Honesty and Dishonesty in the Health Care Debate

Column by Bishop John Shelby Spong on 22 October 2009 0 Comments
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MiddleAgedMama, via the Internet, writes:

I was raised as a Roman Catholic, but I left the church long ago and have never found another that suited me. My partner remains a Catholic, and when we adopted our children I agreed to raise them in that religion. Now the older child is six years old and is signed up for religious instruction in preparation for her First Communion, and I find myself wondering how to respond to the learning and questions she will undoubtedly bring home from her classes. When they teach her about the literal virgin birth of Christ, or the resurrection, or prayer, or God, or just about anything I remember from my own instruction, what do I say (if anything)? I don't want to undermine her instructors, but I also want to plant the seeds of the concept that faith cannot be opposed to knowledge. She recently asked who "the first person" was, and I could not honestly answer "Adam," as her teacher would no doubt say. What do you say to your own grandchildren about religion?


Dear MiddleAgedMama,

Yours is a difficult position. You in effect withdrew from this decision when you agreed to raise your child in the Roman Catholic Church. There is a certain expectation in Roman Catholicism that "the truth" is to be communicated to each generation in a predictable, traditional way. If this church were to cease to do this, it would call all of its authority claims into question. That is not likely to happen any time soon. This is why the only alternatives that people who are raised in the Catholic Church have are to acquiesce or depart. Vast numbers of people today have chosen to depart. The Roman Catholic Church is held up in America today statistically only by the immigrant population. You need to be true to your partner, true to your commitment and true to your own integrity. That is not easy.

With my own children and grandchildren, I was committed to never telling them that something was true if I did not myself believe it. I did not want to be dishonest. I did not have the burden of having them taught things in the church that were not considered debatable, so I said: "I do not believe that" whenever they asked a direct question. In your case, I hope you will listen to your children and engage them in conversation about what they are learning. Ask them lots of questions that show different ways of viewing an issue. If you disagree with something they are being taught, say so without judgment by simply stating, "Well, I have a different understanding of that," or "No, I do not think that's the right answer."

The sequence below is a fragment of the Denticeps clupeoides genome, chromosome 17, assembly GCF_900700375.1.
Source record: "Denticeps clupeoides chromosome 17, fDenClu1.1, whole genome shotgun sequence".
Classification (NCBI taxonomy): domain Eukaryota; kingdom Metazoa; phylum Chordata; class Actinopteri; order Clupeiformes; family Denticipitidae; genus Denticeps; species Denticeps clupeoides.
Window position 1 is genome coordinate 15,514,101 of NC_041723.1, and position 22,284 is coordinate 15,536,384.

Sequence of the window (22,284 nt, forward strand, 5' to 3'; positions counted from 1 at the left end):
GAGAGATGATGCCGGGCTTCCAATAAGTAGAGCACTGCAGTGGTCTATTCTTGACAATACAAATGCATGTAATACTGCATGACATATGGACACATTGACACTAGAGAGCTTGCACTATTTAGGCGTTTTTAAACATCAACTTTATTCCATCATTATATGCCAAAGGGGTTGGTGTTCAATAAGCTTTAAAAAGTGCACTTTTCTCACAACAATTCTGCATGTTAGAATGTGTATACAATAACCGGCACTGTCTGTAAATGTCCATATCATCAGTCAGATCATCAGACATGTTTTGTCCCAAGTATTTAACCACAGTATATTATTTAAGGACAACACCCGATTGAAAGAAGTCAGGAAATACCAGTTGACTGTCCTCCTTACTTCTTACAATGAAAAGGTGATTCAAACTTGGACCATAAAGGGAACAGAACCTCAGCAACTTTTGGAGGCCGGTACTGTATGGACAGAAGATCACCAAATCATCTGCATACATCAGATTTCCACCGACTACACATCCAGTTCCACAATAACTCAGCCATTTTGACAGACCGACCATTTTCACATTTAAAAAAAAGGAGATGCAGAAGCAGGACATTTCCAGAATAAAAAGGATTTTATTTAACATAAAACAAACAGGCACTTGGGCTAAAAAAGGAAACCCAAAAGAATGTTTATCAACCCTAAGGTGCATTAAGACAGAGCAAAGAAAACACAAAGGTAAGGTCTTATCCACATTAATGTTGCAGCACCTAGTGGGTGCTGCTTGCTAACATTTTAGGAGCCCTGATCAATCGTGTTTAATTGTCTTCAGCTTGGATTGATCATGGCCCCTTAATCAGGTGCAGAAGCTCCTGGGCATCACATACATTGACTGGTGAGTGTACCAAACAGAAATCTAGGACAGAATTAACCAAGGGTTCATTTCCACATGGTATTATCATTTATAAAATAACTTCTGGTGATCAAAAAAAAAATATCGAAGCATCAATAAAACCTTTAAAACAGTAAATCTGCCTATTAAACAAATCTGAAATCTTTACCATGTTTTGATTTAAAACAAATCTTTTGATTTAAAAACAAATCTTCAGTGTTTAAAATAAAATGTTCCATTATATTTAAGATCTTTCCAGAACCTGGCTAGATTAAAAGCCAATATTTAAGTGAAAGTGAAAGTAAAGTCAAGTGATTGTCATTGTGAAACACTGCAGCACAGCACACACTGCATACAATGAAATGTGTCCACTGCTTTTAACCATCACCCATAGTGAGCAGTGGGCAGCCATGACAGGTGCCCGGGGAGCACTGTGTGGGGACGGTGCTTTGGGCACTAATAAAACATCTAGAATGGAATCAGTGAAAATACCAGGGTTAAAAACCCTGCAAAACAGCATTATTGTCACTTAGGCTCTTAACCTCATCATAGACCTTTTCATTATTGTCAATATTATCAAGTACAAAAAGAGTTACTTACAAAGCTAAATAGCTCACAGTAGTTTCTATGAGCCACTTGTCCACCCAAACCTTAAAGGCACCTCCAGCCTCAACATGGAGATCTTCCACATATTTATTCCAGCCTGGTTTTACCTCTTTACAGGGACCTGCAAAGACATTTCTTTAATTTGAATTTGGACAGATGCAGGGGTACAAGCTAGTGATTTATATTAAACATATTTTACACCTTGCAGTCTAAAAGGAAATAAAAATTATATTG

I think you can say that every ancient people had a myth about the first man and the first woman. The Adam and Eve story in the Bible was actually written in the 10th century BCE. Scientists today have identified human-like beings, but not yet really human beings as we understand them, from as early as 4.4 million years ago. The story of Adam can hardly be literally true given that time frame. Even if we make the emergence of self-consciousness part of the definition of human life, then human life is about 250,000 years old, still far too much time to suggest that a 3,000-year-old tribal story about the first human being is actual history. That, however, might be too much for a six-year-old child to embrace, so I would simply discuss the issues and use questions to destabilize certainty, but not to attack taught conclusions.

Your daughter will learn enough to raise questions herself someday. As she does, answer each one honestly, but try to avoid using authoritarian words. Say something like, "This is what my study has led me to believe and your study must lead you to your own conclusions."

In time if she studies religion in an academic setting, she will learn that the virgin birth tradition was a 9th decade addition to the Christian faith and not original to it at all, and that understanding the resurrection as the physical resuscitation of a deceased body was not the original understanding of the Easter experience, and in Christian academic circles it is widely rejected as the meaning of Easter today. When your child learns these things, she will also learn that you have always been caring and honest with her and she can share her questions and even her doubts with you in the same way that you shared your questions and doubts with her. The most important thing is that you be loving and supportive. Nonjudgmental honesty is a big part of that.

My best and good luck,

John Shelby Spong




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